After a morning of diplomacy, centre-right MEPs who dominate the parliament were on course to reach a deal with Mr Prodi defusing the crisis sparked by the back-me-or-sack-me ultimatum of the president-designate.
The fourth day of hearings still left a question mark over the incoming commission as an alliance of MEPs fought to block the appointment of the Belgian nominee, Philippe Busquin, after his savaging in a hearing on Wednesday. A verdict on his performance said it was unable to give "a clear-cut answer" about his suitability "due to the split positions within the committee".
But there was better news for Mr Prodi over the row which exploded on Wednesday over his ultimatum. That emerged in a statement saying he would not accept suggestions that the incoming commission should face a second vote in December or January, in addition to one scheduled for 15 September. After a conversation with Mr Prodi, Hans-Gert Pottering, leader of the centre-right, withdrew suggestions that a second vote will hang over the new team.
"I have no doubts that the Commission, if we are able to confirm it on September 15, will be in office until 2004," Mr Pottering said, suggesting the two separate votes could be held almost simultaneously. In exchange, he said, he was calling for concessions including a promise to make commissioners more available to parliament, a pledge that if MEPs pass a vote criticising an individual it will be taken seriously by Mr Prodi and a promise to act on calls from MEPs to initiate new legislation. The move was welcomed by Mr Prodi as "an avenue which we are more than willing to explore".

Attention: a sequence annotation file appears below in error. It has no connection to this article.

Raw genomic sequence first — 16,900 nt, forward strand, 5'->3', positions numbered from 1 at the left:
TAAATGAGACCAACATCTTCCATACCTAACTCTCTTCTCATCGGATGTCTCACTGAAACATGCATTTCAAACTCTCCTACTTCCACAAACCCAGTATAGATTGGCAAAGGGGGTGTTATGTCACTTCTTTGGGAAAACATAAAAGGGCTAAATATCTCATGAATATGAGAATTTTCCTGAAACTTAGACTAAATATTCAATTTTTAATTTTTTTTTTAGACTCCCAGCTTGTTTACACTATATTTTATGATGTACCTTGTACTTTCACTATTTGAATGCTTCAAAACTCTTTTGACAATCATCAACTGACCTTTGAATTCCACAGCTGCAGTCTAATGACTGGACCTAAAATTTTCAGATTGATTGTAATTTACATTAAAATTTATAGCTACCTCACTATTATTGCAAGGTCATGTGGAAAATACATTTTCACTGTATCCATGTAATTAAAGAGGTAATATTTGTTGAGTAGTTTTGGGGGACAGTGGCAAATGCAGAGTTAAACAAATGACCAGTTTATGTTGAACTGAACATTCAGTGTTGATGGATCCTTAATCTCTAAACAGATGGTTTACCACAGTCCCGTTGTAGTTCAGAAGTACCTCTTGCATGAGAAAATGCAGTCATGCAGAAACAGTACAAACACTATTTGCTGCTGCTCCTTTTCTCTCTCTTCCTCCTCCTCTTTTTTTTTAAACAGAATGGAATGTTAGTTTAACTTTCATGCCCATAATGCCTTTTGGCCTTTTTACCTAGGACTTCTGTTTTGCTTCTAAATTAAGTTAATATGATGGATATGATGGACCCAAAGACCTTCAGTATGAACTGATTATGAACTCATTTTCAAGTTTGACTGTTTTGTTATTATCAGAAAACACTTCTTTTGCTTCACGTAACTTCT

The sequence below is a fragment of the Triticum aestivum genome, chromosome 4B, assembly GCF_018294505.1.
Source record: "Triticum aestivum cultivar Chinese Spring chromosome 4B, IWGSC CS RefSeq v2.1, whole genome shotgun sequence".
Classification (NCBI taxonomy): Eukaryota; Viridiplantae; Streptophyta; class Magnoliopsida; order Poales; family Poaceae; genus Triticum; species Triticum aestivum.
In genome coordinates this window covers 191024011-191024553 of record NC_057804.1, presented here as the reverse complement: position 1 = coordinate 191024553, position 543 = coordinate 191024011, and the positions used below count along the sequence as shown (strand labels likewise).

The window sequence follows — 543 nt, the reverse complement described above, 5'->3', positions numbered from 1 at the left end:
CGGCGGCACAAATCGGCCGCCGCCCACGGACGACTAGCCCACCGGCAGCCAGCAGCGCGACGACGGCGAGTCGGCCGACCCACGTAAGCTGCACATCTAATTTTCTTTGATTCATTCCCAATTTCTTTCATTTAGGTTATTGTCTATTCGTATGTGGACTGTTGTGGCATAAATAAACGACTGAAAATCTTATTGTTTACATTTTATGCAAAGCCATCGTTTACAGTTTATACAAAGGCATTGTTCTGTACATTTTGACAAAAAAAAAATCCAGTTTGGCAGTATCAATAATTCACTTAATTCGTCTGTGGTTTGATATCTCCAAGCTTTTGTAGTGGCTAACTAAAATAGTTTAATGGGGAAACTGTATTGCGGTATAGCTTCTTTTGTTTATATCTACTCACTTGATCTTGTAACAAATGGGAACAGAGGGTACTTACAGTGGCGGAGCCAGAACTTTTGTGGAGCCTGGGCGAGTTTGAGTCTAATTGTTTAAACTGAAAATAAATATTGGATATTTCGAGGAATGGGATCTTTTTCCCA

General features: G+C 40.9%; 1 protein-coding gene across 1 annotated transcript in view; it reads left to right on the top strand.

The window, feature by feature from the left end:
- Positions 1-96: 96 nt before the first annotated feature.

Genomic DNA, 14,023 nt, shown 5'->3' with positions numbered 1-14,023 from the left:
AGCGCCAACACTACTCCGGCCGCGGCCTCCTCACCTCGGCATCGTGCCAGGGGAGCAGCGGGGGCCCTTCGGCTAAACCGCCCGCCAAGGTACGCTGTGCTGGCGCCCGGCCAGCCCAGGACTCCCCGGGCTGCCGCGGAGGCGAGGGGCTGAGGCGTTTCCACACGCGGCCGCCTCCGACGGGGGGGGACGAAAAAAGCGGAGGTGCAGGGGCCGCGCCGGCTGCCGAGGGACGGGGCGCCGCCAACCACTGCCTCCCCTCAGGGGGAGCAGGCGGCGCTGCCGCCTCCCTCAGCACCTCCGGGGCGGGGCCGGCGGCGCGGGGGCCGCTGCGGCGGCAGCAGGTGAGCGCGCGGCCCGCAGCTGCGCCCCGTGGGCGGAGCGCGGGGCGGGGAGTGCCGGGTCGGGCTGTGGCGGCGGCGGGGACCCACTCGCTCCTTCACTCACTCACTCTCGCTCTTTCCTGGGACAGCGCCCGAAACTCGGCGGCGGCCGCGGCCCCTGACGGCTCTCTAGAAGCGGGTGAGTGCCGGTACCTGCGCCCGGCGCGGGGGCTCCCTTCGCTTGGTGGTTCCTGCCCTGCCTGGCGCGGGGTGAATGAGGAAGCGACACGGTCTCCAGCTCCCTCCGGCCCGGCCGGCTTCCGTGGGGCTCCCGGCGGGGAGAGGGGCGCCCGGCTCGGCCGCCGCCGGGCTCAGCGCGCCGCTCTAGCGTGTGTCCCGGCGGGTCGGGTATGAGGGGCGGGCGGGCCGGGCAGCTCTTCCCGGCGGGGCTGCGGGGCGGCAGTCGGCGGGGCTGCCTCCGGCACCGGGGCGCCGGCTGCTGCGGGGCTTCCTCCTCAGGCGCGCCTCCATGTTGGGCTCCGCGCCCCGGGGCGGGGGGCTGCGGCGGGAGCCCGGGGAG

The new climate of calm was consolidated when centre-right MEPs failed to deliver a promised attack on Pascal Lamy, the nominated trade commissioner, with Tories claiming lamely that they had "run out of time".
The day began with an assured performance by Chris Patten, who emerged from his interrogation by MEPs with plaudits. Mr Patten, nominated to the external relations portfolio, stressed his commitment to European integration and argued that he is unlikely to return to British politics.
On the potential for a clash between his duties and those of Mr Lamy, Mr Patten said it was "the last job I am ever going to do - at least that is what I have told my wife - so I am entirely beyond worldly ambition. I am entirely beyond turf wars. Anyway, who's ever heard of an Englishman disagreeing with a Frenchmen?"Reuse content